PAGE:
Objective: To evaluate the effectiveness of alcohol-based handrubs (ABH) in reducing acute diarrheal diseases (ADD) and acute respiratory infections (ARI) among children 1-5 years of age in childcare centers with limited tap water.
Methods: This was the first cluster-randomized controlled trial in a developing country. The study took place at 42 childcare centers with sporadic and limited water availability in six towns in Colombia. Participants were randomly assigned to use ABH as a complement to handwashing (intervention arm: 21 centers/794 children); or to continue existing handwashing practices (control arm: 21 centers/933 children). ADD and ARI cases were identified through teacher-reported signs and symptoms of illness. Adverse events were monitored. Hazard ratios (HR) were obtained using Cox proportional hazards multivariate regression shared frailty models.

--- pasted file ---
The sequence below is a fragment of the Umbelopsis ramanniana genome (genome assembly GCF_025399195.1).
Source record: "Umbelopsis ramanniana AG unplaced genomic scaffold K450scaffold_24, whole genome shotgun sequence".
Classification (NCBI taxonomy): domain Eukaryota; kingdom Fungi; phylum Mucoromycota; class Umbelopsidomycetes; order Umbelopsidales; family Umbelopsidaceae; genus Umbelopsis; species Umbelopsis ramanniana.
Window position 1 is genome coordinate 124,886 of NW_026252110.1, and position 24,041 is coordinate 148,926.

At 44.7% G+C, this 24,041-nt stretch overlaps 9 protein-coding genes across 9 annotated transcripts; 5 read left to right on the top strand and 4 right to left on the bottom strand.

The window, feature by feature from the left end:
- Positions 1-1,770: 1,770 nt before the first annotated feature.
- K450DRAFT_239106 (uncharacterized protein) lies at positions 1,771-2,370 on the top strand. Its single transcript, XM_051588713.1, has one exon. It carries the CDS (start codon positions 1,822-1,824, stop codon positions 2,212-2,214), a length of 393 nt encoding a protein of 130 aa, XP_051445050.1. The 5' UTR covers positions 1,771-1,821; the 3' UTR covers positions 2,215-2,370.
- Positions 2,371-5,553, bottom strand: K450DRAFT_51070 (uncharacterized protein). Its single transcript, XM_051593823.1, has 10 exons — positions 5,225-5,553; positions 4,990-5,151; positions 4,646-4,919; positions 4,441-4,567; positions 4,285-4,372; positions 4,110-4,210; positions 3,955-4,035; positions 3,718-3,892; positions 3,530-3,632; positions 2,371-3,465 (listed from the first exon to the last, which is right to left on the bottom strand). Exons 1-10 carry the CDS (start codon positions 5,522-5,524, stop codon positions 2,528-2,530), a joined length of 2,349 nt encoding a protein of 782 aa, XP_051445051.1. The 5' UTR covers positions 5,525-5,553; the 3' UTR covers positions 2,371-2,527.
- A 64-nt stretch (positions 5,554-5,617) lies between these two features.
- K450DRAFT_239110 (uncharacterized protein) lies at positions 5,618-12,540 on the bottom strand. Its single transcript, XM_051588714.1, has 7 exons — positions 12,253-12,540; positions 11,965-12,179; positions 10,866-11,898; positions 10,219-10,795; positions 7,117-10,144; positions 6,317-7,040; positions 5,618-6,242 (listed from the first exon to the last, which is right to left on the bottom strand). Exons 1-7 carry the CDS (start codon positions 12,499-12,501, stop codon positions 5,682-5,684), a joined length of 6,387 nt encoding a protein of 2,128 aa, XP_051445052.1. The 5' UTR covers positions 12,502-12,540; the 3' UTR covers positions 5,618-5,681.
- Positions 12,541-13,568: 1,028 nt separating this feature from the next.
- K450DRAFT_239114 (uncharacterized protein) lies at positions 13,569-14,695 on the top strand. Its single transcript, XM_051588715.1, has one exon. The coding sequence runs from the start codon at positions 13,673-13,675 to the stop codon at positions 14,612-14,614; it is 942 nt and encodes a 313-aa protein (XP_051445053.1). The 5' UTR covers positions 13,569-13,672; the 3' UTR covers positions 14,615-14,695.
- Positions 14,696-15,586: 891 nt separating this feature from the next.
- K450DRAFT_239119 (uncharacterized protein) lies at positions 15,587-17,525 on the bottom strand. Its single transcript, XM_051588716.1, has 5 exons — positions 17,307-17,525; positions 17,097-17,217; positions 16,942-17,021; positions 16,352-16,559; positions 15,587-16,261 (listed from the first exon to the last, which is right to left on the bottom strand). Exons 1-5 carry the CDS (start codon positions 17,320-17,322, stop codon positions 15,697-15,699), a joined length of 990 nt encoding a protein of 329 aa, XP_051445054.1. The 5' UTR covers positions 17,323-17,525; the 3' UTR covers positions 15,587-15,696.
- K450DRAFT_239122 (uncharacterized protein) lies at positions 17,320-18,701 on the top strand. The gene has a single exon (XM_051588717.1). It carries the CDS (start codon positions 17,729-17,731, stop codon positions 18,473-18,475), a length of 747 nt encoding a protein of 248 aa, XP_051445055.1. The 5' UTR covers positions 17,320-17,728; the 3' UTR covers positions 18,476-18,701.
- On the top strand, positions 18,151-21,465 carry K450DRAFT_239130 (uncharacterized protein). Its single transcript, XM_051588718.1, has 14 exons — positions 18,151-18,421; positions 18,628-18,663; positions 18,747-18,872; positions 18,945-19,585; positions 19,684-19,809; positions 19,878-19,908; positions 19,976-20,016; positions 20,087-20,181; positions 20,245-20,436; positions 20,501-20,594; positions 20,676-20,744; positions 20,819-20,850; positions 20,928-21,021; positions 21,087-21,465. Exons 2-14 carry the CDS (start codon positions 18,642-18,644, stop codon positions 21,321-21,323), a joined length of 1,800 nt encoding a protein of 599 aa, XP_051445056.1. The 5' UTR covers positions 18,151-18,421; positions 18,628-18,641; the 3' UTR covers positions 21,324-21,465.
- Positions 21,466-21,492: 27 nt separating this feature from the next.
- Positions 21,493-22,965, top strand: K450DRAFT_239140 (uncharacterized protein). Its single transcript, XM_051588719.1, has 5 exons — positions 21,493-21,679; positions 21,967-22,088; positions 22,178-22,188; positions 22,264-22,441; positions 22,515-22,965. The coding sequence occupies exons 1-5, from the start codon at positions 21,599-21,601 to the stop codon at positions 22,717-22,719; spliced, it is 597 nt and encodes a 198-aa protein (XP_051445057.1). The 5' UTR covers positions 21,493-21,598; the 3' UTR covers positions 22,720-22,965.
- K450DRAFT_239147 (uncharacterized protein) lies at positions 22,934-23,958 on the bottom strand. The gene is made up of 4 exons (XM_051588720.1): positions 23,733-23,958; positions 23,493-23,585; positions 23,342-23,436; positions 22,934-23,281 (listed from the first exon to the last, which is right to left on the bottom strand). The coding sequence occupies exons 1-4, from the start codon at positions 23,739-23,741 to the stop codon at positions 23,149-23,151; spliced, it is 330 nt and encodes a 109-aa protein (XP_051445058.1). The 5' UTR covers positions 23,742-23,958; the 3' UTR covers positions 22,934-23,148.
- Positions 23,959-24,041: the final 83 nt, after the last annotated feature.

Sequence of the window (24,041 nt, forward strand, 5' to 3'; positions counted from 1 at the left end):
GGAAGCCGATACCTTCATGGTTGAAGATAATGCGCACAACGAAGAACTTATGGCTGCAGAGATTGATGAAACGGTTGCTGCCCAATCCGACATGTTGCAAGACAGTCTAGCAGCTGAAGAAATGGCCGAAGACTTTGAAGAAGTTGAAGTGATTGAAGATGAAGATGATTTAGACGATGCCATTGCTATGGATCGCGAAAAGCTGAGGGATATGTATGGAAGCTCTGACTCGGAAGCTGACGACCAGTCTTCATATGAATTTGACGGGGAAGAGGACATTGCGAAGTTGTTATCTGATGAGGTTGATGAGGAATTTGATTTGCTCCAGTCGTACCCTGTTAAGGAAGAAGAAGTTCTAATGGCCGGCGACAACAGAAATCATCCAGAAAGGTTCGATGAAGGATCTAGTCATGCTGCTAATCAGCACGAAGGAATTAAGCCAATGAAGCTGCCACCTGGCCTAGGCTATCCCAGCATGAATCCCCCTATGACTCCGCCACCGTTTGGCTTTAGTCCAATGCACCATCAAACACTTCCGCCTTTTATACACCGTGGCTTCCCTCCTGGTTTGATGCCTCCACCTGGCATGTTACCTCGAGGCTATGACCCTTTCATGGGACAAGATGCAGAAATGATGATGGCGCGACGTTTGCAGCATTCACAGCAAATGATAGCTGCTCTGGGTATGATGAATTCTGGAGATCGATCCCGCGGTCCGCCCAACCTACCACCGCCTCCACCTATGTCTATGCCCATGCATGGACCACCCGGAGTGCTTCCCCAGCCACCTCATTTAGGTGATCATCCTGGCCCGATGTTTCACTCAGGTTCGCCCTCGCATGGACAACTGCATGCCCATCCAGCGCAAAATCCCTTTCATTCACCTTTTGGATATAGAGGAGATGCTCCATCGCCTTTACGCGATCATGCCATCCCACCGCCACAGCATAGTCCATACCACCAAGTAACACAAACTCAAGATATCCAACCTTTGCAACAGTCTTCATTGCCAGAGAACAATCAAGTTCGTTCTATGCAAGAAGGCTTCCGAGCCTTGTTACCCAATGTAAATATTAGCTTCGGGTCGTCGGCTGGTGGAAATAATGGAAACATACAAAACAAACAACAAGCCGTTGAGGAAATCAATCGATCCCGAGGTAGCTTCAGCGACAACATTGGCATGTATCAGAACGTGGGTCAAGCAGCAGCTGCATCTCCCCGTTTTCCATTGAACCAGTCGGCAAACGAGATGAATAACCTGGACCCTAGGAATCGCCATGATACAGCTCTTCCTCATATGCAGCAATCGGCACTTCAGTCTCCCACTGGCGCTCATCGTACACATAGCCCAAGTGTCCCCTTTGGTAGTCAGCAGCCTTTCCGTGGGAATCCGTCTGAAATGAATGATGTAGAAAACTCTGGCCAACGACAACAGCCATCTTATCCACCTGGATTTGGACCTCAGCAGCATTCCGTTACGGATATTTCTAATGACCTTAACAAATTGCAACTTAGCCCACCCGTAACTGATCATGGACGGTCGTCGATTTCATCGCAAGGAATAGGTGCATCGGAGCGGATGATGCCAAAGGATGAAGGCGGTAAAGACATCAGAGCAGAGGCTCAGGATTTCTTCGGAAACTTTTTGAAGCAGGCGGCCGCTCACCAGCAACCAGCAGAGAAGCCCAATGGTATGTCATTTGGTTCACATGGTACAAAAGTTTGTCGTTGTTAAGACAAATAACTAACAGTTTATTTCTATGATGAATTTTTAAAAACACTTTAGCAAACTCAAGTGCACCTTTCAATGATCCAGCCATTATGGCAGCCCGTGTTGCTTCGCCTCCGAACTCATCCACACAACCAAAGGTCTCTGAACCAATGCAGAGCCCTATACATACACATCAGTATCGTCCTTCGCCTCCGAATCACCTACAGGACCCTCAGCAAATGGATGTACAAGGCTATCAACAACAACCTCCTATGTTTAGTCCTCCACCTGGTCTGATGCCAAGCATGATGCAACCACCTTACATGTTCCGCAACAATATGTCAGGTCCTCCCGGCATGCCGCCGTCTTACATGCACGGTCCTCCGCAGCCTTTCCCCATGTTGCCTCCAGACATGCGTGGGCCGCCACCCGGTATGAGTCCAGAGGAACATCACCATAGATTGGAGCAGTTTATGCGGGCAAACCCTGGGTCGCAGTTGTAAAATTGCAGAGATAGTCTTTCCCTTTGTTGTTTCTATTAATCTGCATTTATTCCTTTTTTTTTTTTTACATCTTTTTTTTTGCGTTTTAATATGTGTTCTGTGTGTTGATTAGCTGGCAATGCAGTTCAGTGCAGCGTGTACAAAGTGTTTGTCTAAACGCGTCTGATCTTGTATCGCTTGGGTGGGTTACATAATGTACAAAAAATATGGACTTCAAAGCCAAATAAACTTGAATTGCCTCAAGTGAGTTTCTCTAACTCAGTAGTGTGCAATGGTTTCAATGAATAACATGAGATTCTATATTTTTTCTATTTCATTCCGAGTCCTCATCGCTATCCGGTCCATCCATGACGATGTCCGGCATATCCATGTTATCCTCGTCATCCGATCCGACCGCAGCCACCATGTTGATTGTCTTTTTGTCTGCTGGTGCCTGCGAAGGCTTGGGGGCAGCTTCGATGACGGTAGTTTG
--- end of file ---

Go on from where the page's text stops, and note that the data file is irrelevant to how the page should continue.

Results: Child-days of surveillance totaled 336 038. Loss to follow up was 14.5%. For both ADD and ARI, there were no differences in hazard ratios during the first trimester of the study. In the second and third trimesters, significant reductions in the risk of ADD were found in the intervention compared to control arm (HR = 0.55, P < 0.001 and HR = 0.44, P < 0.001, respectively). There were also significant risk reductions for ARI in the second trimester (HR = 0.80, P < 0.05) and in the third trimester (HR = 0.69, P < 0.001). No adverse events occurred.
Conclusions: ABH effectively prevent ADD and ARI, and are safe. Colombia's national public health policies for prevention of these diseases should include use of ABH, especially in settings where handwashing with soap and water is limited by water availability.